In terms of the new constituency of Wolverhampton South and Coseley, the extension southwards to include Sedgley and Upper Gornal and Woodsetton is also a logical enlargement.  Sedgley used to be part of the Bilston constituency before it was renamed Wolverhampton South East following the local government boundary changes of the 1960s.  And in the present day Wolverhampton South East already includes the Coseley East ward which has close links with Bilston.    Some Coseley children already go to school in Bilston and many people from these Dudley wards shop in Bilston’s excellent markets.  So there are close and long standing links between Sedgley, Coseley and Bilston and other areas which make up the Wolverhampton South East constituency. 


On this point, adding Coseley to the name of the new constituency is important and welcome as it acknowledges this is a seat which will represent parts of both Wolverhampton and Dudley.


Finally and most importantly, I welcome the fact that the wards which make up the town of Bilston and its surroundings are being kept together in the proposed Wolverhampton South and Coseley constituency.  Although Bilston has been part of Wolverhampton for local government purposes since the 1960s it has a very strong and distinct identity.  People from Bilston will not tell you they are from Wolverhampton.  They will tell you they are from Bilston.  The town is rightly proud of its role in the industrial revolution and of the iconic industrial names which shaped its economic history.  Although most of these large workplaces -; some of which employed thousands on single sites -; are now gone, the sense of community and identity which they forged lives on and is highly relevant to how Bilston sees itself today.


In previous boundary change proposals in the last Parliament, there was a proposal to break Bilston up and scatter its parliamentary representations across four different constituencies.  The proposal would have been a disaster in terms of coherent community representation and, not surprisingly, it aroused huge opposition locally in a “Keep Bilston United” campaign.  Thankfully that error has not been repeated this time and your initial proposals do indeed keep Bilston united.  I very much hope this is not changed following the consultation.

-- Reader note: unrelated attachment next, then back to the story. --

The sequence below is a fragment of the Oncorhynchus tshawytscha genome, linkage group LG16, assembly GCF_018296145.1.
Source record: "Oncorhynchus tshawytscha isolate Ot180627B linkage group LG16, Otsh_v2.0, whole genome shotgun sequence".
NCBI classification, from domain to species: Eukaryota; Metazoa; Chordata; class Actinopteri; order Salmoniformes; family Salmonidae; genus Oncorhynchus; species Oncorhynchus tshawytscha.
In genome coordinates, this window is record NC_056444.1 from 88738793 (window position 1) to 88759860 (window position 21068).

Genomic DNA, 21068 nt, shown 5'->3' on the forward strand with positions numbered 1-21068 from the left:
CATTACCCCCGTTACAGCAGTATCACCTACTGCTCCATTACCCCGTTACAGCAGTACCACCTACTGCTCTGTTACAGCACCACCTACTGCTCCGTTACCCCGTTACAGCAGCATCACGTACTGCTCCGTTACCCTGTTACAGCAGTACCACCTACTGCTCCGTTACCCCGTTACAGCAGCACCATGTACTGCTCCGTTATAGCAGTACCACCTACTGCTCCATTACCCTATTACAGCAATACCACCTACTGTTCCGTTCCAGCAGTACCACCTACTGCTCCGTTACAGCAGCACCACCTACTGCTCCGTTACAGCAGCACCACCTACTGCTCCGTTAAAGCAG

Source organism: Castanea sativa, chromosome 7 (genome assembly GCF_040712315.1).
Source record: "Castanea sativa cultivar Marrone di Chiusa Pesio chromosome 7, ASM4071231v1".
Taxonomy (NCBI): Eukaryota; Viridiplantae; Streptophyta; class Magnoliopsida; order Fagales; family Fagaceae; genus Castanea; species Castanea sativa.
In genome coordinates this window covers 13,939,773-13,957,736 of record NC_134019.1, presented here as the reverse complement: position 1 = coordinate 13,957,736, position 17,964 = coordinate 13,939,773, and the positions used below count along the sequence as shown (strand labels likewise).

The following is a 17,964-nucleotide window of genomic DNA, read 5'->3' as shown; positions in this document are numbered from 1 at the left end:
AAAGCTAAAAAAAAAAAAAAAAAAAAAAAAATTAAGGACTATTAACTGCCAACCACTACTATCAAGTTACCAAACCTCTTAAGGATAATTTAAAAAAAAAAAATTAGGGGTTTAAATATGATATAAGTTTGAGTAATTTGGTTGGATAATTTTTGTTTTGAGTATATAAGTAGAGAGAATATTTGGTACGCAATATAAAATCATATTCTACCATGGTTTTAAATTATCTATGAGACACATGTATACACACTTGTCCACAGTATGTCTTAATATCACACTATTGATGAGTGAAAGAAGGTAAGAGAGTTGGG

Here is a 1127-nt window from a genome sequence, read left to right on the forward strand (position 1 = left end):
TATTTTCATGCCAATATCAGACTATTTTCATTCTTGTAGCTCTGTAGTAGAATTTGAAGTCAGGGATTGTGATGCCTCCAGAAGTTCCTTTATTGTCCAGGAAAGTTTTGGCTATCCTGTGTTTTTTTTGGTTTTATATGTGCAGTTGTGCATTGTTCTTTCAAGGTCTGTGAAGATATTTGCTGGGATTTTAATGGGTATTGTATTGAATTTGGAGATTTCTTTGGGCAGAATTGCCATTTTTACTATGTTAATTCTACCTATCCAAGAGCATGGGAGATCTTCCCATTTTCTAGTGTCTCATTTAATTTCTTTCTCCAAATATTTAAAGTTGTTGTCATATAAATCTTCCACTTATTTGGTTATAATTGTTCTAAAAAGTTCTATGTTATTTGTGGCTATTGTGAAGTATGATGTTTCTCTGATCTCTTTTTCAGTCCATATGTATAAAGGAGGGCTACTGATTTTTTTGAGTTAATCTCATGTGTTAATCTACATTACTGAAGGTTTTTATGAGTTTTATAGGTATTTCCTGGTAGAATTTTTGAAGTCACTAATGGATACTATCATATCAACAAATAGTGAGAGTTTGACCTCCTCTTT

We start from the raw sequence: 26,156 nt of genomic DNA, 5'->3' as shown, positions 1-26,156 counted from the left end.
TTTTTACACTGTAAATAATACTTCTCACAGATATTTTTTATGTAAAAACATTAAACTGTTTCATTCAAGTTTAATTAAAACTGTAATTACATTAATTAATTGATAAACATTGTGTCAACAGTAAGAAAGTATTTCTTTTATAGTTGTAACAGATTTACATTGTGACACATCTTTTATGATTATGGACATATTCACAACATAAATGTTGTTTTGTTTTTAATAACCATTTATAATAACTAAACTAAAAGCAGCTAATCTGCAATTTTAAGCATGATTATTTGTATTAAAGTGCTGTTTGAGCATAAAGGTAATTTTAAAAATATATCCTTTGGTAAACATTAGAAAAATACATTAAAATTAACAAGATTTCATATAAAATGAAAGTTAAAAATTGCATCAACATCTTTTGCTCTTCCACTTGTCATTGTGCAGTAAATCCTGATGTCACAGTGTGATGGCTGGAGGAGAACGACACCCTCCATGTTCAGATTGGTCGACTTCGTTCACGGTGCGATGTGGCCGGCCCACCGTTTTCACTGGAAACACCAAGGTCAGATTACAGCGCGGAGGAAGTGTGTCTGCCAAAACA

Taking these three proposals together I support the Boundary Commission’s initial proposals for change.


Counter proposals


I am aware that the Commission has received counter proposals which suggest extending the current Wolverhampton South East constituency eastwards towards Sandwell rather than southwards towards Dudley and that these proposals are based to some extent on splitting wards.


I do not support splitting wards as I think this will cause confusion about representation and loosen the clear accountability links which are important parts of our representative democracy.  Secondly, with regard to an extension towards Sandwell, this suggestion seems less well suited to our circumstances than the Boundary Commission’s proposal because the Boundary Commission proposal has the advantage of building on the existing constituency link between Coseley and the rest of Wolverhampton South East and the historic connection between Sedgley and the old Bilston constituency.  In other words we have in the past had a constituency which included the Wolverhampton and Dudley wards in the Commission’s proposal and we already have a joint Wolverhampton and Dudley constituency today.  It seems more logical to build on that rather than embark on a different direction.


I would therefore encourage the Boundary Commission to reject these counter proposals and stick to its initial proposal as published in September.


I hope this response is useful and taken fully into consideration.


Yours sincerely,


Rt Hon Pat McFadden MP